My wife and I moved to the Bitterroot Valley in western Montana from Jacksonville, FL, in the fall of 2010 and have learned to love this area and its people. It is so much better than NE Florida, or anywhere else in Florida, for that matter. We lived in Jacksonville for almost ten years and experienced both the boom of the early 2000’s and the bust of 2008, which saw the demise of Lehman Brothers and Bear Stearns, the collapse of the real estate market, and TARP, which bailed out the large financial firms against the express wishes of 90-95% of the population. At that time, I took a 10% pay cut in my salary and my job was looking increasingly shaky when we took a “leap of faith” and moved 2500 miles to this location. It was a good decision.

Today, I have a feeling of déjà vu, like I’ve been here before. I can’t shake the sense that the current financial climate we’re in is reminiscent of 2007. I believe that we (and the rest of the world) are right on the edge of a cataclysmic disaster, the likes of which the world has never before seen. There is no turning back. The forces built up by 100 + years of fiscal mismanagement and the widespread, deeply-held belief that we can borrow our way out of trouble are, quite simply, too great to overcome any longer. Peak debt is here, both for the individual and the conglomerate. We have sown the wind. We are going to reap the whirlwind.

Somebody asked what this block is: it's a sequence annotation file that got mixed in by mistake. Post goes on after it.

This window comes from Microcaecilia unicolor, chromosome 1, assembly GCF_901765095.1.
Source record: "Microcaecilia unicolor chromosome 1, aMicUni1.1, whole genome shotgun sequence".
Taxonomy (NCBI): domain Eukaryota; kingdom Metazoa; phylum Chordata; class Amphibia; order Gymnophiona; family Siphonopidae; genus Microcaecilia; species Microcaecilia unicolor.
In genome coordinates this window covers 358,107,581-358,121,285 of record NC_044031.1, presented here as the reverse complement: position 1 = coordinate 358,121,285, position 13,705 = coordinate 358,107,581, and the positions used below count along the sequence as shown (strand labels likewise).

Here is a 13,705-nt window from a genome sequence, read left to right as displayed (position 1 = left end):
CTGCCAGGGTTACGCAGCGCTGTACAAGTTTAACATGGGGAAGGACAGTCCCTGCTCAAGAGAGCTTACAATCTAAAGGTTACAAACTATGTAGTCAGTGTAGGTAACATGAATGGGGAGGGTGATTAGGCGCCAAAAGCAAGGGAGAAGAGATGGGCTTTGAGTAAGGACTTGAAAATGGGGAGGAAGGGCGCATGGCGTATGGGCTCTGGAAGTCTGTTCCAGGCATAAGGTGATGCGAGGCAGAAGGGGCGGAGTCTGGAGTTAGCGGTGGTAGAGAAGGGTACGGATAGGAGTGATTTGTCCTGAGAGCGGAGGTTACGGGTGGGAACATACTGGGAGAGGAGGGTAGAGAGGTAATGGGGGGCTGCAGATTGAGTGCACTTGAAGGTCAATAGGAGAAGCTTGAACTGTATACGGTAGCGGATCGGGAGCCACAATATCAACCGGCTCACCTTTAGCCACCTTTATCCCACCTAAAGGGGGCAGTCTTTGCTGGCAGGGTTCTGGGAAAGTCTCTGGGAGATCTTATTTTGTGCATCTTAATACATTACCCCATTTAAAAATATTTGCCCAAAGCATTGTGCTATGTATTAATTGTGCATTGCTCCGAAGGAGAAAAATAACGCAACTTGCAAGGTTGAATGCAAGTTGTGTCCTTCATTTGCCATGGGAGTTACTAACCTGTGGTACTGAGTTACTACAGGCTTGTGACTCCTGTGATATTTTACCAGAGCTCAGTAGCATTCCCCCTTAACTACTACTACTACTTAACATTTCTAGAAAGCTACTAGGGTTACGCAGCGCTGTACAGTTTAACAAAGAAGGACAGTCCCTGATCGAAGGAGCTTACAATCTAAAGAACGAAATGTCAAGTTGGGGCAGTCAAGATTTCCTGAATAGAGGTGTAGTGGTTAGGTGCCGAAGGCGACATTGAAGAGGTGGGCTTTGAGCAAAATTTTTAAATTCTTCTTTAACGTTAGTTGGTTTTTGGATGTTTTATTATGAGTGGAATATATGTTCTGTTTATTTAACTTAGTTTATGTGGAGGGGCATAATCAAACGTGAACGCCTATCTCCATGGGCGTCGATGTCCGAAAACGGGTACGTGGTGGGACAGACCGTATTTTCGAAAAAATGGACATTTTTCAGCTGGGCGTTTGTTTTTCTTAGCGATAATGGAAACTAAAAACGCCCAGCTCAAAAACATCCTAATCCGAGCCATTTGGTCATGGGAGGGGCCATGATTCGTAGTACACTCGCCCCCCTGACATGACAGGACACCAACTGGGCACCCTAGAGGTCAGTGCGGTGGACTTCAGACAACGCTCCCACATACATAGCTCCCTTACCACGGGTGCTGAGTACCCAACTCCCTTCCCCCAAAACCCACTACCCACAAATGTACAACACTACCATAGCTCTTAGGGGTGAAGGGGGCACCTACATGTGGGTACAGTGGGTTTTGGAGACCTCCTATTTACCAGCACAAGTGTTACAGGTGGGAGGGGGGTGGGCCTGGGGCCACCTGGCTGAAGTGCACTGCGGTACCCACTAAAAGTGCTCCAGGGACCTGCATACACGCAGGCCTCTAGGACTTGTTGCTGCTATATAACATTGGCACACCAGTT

If I am right, we will see the end of many, if not most (or all) of the huge multi-national banks, the disappearance of debt-ridden corporations (large and small), the popping of financial bubbles all over the landscape (including sub-prime auto loans, college tuition, and real estate again), the sheer inability of the Federal government to pay its bills or finance its operations in the manner we are accustomed to, and many other unmentioned or unforeseen changes in the way we live. The stock market will shrink dramatically, hedge funds will disappear overnight, derivatives and other fiscally unsound scams (Social Security?) will completely collapse. The casino known as Wall Street will be seen for what it really is and the Federal Reserve, which is the main driver of current monetary stupidity will be called on the carpet and, hopefully, put out of business forever. And there will be wars, wars, and more wars, up to and possibly including nuclear war(s), because when societies and governments become desperate they lash out at anyone deemed to be a threat.

If I am wrong, then no one has anything to be afraid of and I will be made to look like a fool.

Which is it? The next few years will tell the tale and everything will be different. Of that, I am certain.